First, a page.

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Massa: “There is always a big expectation to perform in front of your home crowd”

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After Alexander Rossi (United States) and Sergio Perez (Mexico) have been the home darlings the last two Grands Prix in the Americas, its the dual Felipe’s turn this week in Brazil.

Sauber’s Felipe Nasr will make his maiden start at Interlagos this week, but the unquestioned crowd favorite will be Williams’ Felipe Massa, who will make his 12th start at the Autodromo Carlos Pace.

The track and Massa will always be linked in one of F1’s truly iconic moments, when he won the 2008 race and came mere seconds from securing the World Championship. Of course Lewis Hamilton’s pass of Timo Glock for fifth put that dream to rest, but Massa’s incredible sportsmanship and heroism in defeat earned him praise that exists to this day.

That race marked his most recent win in the sport and while he’s still a longshot to capture another Grand Prix win, which would be the 12th of his career, he’s still keen to impress on home soil.

“Your home Grand Prix is always the most important race for a driver,” Massa said in Williams’ pre-race advance.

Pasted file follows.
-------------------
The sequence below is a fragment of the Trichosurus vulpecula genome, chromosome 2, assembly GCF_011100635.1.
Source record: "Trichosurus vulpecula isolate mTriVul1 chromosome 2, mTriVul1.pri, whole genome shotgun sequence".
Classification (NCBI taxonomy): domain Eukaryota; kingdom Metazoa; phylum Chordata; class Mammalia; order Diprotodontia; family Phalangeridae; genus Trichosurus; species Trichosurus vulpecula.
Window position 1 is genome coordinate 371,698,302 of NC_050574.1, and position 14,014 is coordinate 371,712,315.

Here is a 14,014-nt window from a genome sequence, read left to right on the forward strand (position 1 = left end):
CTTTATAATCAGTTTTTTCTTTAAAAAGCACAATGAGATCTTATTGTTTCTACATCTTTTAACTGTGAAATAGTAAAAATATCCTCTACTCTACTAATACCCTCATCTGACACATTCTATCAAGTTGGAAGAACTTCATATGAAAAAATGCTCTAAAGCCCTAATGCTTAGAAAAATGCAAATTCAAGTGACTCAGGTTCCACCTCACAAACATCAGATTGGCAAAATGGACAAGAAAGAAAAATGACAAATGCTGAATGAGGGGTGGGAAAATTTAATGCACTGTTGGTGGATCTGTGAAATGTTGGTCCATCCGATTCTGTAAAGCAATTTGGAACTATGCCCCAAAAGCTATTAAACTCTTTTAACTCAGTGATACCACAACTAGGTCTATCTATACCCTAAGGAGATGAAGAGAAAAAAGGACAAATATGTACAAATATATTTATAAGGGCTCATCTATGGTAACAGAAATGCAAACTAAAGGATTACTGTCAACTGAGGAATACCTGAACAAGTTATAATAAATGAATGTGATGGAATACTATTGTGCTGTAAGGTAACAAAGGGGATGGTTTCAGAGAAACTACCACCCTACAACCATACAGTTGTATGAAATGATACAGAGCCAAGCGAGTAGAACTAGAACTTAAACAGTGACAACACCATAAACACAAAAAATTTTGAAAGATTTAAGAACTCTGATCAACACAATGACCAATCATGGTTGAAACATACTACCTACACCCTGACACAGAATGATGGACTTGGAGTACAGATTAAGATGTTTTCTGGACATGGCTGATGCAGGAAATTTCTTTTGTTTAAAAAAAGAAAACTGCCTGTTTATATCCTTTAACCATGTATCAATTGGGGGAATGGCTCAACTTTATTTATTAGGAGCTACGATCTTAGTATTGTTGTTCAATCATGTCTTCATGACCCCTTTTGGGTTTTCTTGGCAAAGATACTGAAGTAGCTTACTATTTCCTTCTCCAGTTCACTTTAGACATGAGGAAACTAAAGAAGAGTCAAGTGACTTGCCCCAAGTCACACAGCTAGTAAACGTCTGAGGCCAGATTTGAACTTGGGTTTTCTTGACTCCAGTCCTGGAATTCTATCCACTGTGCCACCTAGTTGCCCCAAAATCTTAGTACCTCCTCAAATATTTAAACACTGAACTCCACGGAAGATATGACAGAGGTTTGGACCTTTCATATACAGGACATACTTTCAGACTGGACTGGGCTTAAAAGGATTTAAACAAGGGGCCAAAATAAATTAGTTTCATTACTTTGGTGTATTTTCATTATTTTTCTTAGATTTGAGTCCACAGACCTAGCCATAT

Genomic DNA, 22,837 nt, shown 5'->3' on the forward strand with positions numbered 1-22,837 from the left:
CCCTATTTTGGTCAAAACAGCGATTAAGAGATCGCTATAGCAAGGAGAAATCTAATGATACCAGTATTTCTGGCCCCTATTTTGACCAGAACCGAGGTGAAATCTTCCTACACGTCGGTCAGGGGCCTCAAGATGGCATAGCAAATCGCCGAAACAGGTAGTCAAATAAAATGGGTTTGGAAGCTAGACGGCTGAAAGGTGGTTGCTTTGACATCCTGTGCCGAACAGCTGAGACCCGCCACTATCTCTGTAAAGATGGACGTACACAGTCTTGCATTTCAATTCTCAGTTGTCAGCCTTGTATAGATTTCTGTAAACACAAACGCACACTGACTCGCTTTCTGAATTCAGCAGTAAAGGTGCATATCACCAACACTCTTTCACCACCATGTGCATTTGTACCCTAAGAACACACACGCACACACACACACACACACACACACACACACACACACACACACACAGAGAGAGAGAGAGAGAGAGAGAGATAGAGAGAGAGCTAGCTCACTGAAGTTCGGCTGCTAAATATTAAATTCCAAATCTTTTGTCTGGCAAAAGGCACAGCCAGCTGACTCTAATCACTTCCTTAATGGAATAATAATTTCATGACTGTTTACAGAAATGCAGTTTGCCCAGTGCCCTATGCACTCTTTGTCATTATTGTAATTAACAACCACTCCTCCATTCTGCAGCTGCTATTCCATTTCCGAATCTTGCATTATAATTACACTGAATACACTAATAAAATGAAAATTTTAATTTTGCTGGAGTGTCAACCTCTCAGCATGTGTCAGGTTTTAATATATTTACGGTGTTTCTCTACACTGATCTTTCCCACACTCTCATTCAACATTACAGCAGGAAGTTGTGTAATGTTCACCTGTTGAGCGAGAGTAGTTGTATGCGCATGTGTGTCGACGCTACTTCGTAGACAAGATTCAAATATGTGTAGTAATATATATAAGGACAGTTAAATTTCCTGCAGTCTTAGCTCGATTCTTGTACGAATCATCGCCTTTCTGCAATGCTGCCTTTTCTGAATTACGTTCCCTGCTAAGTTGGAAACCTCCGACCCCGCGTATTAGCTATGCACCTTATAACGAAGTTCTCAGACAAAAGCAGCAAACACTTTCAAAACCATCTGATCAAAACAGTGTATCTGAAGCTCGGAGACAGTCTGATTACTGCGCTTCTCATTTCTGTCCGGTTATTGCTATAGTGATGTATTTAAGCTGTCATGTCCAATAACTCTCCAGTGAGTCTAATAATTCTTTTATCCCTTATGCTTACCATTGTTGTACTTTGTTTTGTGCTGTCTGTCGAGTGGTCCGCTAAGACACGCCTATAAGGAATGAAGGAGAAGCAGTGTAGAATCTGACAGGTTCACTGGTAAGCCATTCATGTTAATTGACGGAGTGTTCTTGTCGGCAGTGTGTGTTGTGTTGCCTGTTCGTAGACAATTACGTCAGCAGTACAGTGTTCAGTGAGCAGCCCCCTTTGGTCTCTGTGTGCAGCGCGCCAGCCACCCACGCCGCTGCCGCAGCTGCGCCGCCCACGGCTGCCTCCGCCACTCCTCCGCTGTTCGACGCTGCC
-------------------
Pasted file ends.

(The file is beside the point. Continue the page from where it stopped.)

“For me to race at home where I started my career – first on the other side of the wall at the kart track, then onto the race track – there is always a big expectation to perform in front of your home crowd.

“I love the track, it’s one of the best tracks for me and I’ve always had good results there. I’m really looking forward to hopefully achieving another amazing result this year.”

Massa’s podium last year was his fifth at the track. He had an incredible three-year run from 2006 to 2008 in his home race, and also finished third in 2012.

“Last year we managed to finish on the podium. It was a race with so many things happening – I had a five-second penalty and even stopped in the wrong garage – but we still managed to have an amazing race so it’s important to look back on what we did last year to try to repeat it and have a very strong weekend once again,” he said.